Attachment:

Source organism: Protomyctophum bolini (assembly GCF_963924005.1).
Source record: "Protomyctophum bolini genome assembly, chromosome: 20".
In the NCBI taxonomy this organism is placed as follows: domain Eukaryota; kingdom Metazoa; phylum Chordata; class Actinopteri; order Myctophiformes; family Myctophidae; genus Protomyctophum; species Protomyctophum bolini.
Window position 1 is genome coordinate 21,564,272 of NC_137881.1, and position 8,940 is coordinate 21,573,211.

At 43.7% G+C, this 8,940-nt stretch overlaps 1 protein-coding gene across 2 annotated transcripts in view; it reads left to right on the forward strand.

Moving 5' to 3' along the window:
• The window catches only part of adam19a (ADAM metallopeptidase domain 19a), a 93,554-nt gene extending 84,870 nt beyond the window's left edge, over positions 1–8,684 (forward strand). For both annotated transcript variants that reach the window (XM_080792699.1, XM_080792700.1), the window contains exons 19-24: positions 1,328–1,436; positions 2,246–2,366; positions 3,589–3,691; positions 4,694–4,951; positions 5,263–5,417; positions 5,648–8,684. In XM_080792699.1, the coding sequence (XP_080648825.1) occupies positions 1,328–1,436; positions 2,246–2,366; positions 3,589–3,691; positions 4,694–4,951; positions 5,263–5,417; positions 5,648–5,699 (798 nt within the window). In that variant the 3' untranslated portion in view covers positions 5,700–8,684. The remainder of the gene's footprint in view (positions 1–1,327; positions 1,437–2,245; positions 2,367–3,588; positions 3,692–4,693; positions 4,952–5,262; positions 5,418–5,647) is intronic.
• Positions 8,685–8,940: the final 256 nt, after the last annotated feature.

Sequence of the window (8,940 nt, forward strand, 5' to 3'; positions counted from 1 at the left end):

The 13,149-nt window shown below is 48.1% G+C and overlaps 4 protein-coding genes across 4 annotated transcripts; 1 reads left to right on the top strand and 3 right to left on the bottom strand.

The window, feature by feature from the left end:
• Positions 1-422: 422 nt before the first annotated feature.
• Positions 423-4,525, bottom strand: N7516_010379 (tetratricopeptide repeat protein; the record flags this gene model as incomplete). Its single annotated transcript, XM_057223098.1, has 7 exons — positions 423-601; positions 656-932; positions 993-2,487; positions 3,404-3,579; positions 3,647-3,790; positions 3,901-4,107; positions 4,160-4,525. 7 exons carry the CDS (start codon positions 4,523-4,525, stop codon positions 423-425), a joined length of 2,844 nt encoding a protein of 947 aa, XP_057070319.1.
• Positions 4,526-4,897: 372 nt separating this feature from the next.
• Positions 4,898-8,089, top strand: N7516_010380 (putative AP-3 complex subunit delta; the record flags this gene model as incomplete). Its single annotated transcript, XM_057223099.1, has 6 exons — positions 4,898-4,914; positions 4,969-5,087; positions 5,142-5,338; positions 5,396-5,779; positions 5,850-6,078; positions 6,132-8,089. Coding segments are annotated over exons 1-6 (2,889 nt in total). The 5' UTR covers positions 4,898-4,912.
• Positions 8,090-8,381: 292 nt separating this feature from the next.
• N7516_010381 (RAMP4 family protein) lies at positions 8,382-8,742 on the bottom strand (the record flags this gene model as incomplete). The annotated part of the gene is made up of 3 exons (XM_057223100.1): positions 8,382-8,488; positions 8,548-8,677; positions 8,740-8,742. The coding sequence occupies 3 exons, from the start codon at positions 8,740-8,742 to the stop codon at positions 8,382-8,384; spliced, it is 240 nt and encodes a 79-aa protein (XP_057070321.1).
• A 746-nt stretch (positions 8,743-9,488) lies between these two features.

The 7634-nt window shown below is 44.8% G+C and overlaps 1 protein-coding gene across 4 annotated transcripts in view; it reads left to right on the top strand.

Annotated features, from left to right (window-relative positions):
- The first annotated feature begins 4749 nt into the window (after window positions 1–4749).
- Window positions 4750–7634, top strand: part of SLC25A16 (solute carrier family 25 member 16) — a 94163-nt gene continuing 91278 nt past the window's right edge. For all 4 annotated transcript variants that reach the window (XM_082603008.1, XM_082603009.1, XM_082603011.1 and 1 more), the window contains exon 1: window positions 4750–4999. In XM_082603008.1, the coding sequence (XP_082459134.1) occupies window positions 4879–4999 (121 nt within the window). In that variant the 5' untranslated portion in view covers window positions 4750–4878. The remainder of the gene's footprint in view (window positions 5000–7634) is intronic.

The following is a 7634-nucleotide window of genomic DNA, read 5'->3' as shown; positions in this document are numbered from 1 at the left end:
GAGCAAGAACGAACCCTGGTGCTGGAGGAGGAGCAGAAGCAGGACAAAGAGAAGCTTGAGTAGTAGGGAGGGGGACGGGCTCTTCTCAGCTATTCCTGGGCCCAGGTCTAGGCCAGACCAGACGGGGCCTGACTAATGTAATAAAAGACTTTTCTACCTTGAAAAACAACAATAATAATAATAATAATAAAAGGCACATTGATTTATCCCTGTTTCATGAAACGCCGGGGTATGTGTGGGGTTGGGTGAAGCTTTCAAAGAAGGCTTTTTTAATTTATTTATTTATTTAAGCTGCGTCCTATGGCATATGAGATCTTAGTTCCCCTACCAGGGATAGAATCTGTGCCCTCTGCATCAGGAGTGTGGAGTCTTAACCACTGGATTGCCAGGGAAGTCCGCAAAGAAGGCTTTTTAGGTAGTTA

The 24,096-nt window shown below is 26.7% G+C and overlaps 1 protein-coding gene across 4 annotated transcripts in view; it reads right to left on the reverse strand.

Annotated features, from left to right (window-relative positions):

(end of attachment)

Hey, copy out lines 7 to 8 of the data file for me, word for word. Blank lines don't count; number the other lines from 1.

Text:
• The window catches only part of adam19a (ADAM metallopeptidase domain 19a), a 93,554-nt gene extending 84,870 nt beyond the window's left edge, over positions 1–8,684 (forward strand). For both annotated transcript variants that reach the window (XM_080792699.1, XM_080792700.1), the window contains exons 19-24: positions 1,328–1,436; positions 2,246–2,366; positions 3,589–3,691; positions 4,694–4,951; positions 5,263–5,417; positions 5,648–8,684. In XM_080792699.1, the coding sequence (XP_080648825.1) occupies positions 1,328–1,436; positions 2,246–2,366; positions 3,589–3,691; positions 4,694–4,951; positions 5,263–5,417; positions 5,648–5,699 (798 nt within the window). In that variant the 3' untranslated portion in view covers positions 5,700–8,684. The remainder of the gene's footprint in view (positions 1–1,327; positions 1,437–2,245; positions 2,367–3,588; positions 3,692–4,693; positions 4,952–5,262; positions 5,418–5,647) is intronic.
• Positions 8,685–8,940: the final 256 nt, after the last annotated feature.